Half a million people from around the world were in Atlanta, Georgia last month for the ninth National Black Arts Festival. The annual event features art exhibits, films, discussions, and all types of performances by local, national, and international artists of all ages and backgrounds. And this year the festival celebrated the 100th anniversary of W.E.B. DuBois' groundbreaking work "The Souls of Black Folk," in which the social activist predicted that a central problem Americans would face in the 20th Century would be race.
One hundred years ago, W.E.B. DuBois considered the progress African-Americans had made since the end of slavery four decades earlier. In his book, he also reviewed the obstacles to that progress, and the possibilities for future progress as the nation entered the 20th century. This year, his vision and predictions are being re-considered in readings, discussions, conferences and new works of art and music.
"The Souls of Black Folk" focused on many issues that faced African-Americans at the turn of the last century… including what DuBois called 'double consciousness' - looking at one's self through the eyes of others. When blacks saw themselves through white eyes, he said, they beheld people worthy of contempt. Speaking at this year's National Black Arts Festival, historian Stanley Crouch said that DuBois' assessment is still valid today.
""The Souls of Black Folk" attempted to do something that we're still suffering from attempting to break outside stereotypes," says Mr. Crouch. "At that time [in 1903], black Americans were depicted basically as lazy, shiftless, sometimes violent."
The celebrated black social commentator said festivals such as NBAF are important because just as W.E.B. DuBois's writing did a century ago they help break the stereotypes people have about African-Americans. This year's festival did that with a sampling of the wide diversity of black art and music.
During festival week, Atlanta is transformed by artists' markets, poetry slams, plays and other performances that commemorate African-American history. Artists who contribute to the festival come from across the United States, as well as from Africa, the Caribbean, Latin America and Europe.
John T. Dee is a spoken word artist from London. He says he appreciate the Black Arts Festival because it allows him to perform many of his works, including Airplane Man, which depicts his diverse upbringing. "I created this piece to help me understand the confusion about being a black man born and bred in east London, and a lot of my influences come from the sense of being Grenadian, a lot of Jamaican influence in the local environment, a lot of African American influence through TV and pop music, so with all of these things, I always wondered who I was," he says.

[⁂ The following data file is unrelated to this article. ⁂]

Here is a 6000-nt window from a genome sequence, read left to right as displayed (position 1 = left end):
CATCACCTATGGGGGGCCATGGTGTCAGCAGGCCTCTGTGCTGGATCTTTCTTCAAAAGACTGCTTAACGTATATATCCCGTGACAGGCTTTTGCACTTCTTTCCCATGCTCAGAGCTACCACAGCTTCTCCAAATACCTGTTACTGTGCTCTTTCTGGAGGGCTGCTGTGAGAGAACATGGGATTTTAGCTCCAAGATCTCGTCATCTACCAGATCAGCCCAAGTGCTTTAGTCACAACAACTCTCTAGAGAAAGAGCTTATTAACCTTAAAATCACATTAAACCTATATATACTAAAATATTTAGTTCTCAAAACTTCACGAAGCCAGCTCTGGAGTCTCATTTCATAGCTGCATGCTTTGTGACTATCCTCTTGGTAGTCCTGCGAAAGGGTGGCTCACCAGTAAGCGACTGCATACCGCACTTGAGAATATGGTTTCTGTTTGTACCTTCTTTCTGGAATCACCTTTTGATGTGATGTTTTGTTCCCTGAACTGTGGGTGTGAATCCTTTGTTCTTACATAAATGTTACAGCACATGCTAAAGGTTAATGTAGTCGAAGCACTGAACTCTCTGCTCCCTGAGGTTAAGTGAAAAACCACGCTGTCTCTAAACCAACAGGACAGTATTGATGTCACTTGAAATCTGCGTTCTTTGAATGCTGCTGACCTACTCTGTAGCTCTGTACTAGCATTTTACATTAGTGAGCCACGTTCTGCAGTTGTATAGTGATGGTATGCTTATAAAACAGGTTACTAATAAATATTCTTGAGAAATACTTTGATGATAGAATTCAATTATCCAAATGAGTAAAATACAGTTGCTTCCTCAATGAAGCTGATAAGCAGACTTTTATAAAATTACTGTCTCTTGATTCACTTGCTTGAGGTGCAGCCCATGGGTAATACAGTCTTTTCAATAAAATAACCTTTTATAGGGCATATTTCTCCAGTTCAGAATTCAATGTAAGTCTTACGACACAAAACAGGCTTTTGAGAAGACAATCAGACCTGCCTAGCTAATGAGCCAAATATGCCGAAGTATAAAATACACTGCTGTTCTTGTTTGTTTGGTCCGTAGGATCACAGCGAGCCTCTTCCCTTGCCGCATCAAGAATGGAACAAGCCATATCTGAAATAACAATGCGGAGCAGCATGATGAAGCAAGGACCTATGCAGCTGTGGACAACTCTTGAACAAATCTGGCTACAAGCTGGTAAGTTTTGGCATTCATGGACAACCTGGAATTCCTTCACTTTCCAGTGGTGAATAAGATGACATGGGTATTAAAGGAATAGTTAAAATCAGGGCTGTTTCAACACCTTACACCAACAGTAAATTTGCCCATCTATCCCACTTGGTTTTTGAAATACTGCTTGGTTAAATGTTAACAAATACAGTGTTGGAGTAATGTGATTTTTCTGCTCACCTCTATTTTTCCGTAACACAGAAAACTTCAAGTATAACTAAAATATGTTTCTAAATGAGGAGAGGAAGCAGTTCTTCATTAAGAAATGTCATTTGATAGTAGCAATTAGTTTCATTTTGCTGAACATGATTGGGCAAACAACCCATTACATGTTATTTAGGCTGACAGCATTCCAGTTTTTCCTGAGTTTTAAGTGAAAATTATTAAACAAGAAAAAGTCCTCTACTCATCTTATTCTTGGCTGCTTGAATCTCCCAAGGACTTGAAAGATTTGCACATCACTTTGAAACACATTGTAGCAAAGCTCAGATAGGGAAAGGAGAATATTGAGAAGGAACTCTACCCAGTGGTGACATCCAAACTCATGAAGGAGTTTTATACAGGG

Atlanta poet Jessica Care Moore worked with Festival organizers to bring a wide variety of performers to the Festival. She also presented one of her poems, called 'Princess,' that describes the struggle of a young African-American woman who, despite her surroundings, hopes for a brighter future.
"…we died like royalty, wearing wigs shaped by old wire coat-hangers. You named me Princess, I live in America. My castle has 25 floors, 400 families, and one day, I will be a queen."
Through her work with the Festival, Ms. Moore says she's learned how to carry on traditions begun by famous African American poets such as Sonia Sanchez and Amiri Baraka. "Because we are the future of black art, the people under me the 17, 18-year olds, are the future of black art," she says. "So if we keep it in the same hands the people who've been doing it 30, 60 years I've got to give it up someday, too. I'm ready for that day."
Other Festival events paid tribute to Black arts pioneers who helped lay the foundation for generations of performers.
The Negro Ensemble Company was honored this year as part of the Festival's Living Legends celebration. Gerald Krone says he started the theatre group in 1967 with Douglas Turner Ward and Robert Hooks, as a training ground. "NEC was not just a production company, it was an institution of learning for writers and directors and actors and choreographers and administrators." Just as the words of W.E.B. DuBois speak to America today as powerfully as they did 100 years ago, the music, art and poetry presented in this year's National Black Arts Festival speak to new generations of Americans of all races.